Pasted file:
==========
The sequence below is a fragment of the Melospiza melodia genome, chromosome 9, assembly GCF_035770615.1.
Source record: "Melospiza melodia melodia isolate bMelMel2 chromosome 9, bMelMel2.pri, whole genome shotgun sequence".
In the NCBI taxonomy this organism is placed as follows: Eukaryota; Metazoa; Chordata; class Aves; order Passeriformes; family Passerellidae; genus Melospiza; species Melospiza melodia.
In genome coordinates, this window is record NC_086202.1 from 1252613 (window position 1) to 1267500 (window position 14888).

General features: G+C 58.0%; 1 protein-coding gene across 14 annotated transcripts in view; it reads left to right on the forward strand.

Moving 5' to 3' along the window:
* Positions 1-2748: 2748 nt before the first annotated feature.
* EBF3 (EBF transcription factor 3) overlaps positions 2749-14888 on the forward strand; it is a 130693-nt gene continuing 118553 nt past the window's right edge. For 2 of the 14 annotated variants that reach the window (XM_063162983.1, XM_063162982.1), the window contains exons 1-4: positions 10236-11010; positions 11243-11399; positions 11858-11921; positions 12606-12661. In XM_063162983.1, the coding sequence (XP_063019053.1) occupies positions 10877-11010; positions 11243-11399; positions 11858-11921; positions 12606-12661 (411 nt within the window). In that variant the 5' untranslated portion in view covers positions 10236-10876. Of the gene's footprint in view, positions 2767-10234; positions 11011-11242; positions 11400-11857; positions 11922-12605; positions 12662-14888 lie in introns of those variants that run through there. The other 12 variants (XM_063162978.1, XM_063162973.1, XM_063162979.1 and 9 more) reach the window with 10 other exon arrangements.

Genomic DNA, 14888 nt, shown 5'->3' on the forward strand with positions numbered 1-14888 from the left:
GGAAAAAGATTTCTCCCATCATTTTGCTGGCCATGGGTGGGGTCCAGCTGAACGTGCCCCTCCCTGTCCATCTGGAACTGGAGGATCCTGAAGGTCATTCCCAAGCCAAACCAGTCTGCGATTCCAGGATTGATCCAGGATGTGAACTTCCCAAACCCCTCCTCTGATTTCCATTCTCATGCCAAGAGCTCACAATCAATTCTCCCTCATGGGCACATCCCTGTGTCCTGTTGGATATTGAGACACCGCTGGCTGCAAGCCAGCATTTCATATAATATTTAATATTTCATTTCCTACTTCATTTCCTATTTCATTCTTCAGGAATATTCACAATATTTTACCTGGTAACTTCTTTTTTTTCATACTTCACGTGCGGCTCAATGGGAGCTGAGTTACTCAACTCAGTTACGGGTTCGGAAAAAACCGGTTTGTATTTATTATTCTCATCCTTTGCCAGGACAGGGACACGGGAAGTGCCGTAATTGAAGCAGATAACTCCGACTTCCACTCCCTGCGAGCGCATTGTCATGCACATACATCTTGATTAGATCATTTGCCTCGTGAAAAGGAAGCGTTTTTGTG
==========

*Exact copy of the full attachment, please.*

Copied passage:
The sequence below is a fragment of the Melospiza melodia genome, chromosome 9, assembly GCF_035770615.1.
Source record: "Melospiza melodia melodia isolate bMelMel2 chromosome 9, bMelMel2.pri, whole genome shotgun sequence".
In the NCBI taxonomy this organism is placed as follows: Eukaryota; Metazoa; Chordata; class Aves; order Passeriformes; family Passerellidae; genus Melospiza; species Melospiza melodia.
In genome coordinates, this window is record NC_086202.1 from 1252613 (window position 1) to 1267500 (window position 14888).

General features: G+C 58.0%; 1 protein-coding gene across 14 annotated transcripts in view; it reads left to right on the forward strand.

Moving 5' to 3' along the window:
* Positions 1-2748: 2748 nt before the first annotated feature.
* EBF3 (EBF transcription factor 3) overlaps positions 2749-14888 on the forward strand; it is a 130693-nt gene continuing 118553 nt past the window's right edge. For 2 of the 14 annotated variants that reach the window (XM_063162983.1, XM_063162982.1), the window contains exons 1-4: positions 10236-11010; positions 11243-11399; positions 11858-11921; positions 12606-12661. In XM_063162983.1, the coding sequence (XP_063019053.1) occupies positions 10877-11010; positions 11243-11399; positions 11858-11921; positions 12606-12661 (411 nt within the window). In that variant the 5' untranslated portion in view covers positions 10236-10876. Of the gene's footprint in view, positions 2767-10234; positions 11011-11242; positions 11400-11857; positions 11922-12605; positions 12662-14888 lie in introns of those variants that run through there. The other 12 variants (XM_063162978.1, XM_063162973.1, XM_063162979.1 and 9 more) reach the window with 10 other exon arrangements.

Genomic DNA, 14888 nt, shown 5'->3' on the forward strand with positions numbered 1-14888 from the left:
GGAAAAAGATTTCTCCCATCATTTTGCTGGCCATGGGTGGGGTCCAGCTGAACGTGCCCCTCCCTGTCCATCTGGAACTGGAGGATCCTGAAGGTCATTCCCAAGCCAAACCAGTCTGCGATTCCAGGATTGATCCAGGATGTGAACTTCCCAAACCCCTCCTCTGATTTCCATTCTCATGCCAAGAGCTCACAATCAATTCTCCCTCATGGGCACATCCCTGTGTCCTGTTGGATATTGAGACACCGCTGGCTGCAAGCCAGCATTTCATATAATATTTAATATTTCATTTCCTACTTCATTTCCTATTTCATTCTTCAGGAATATTCACAATATTTTACCTGGTAACTTCTTTTTTTTCATACTTCACGTGCGGCTCAATGGGAGCTGAGTTACTCAACTCAGTTACGGGTTCGGAAAAAACCGGTTTGTATTTATTATTCTCATCCTTTGCCAGGACAGGGACACGGGAAGTGCCGTAATTGAAGCAGATAACTCCGACTTCCACTCCCTGCGAGCGCATTGTCATGCACATACATCTTGATTAGATCATTTGCCTCGTGAAAAGGAAGCGTTTTTGTG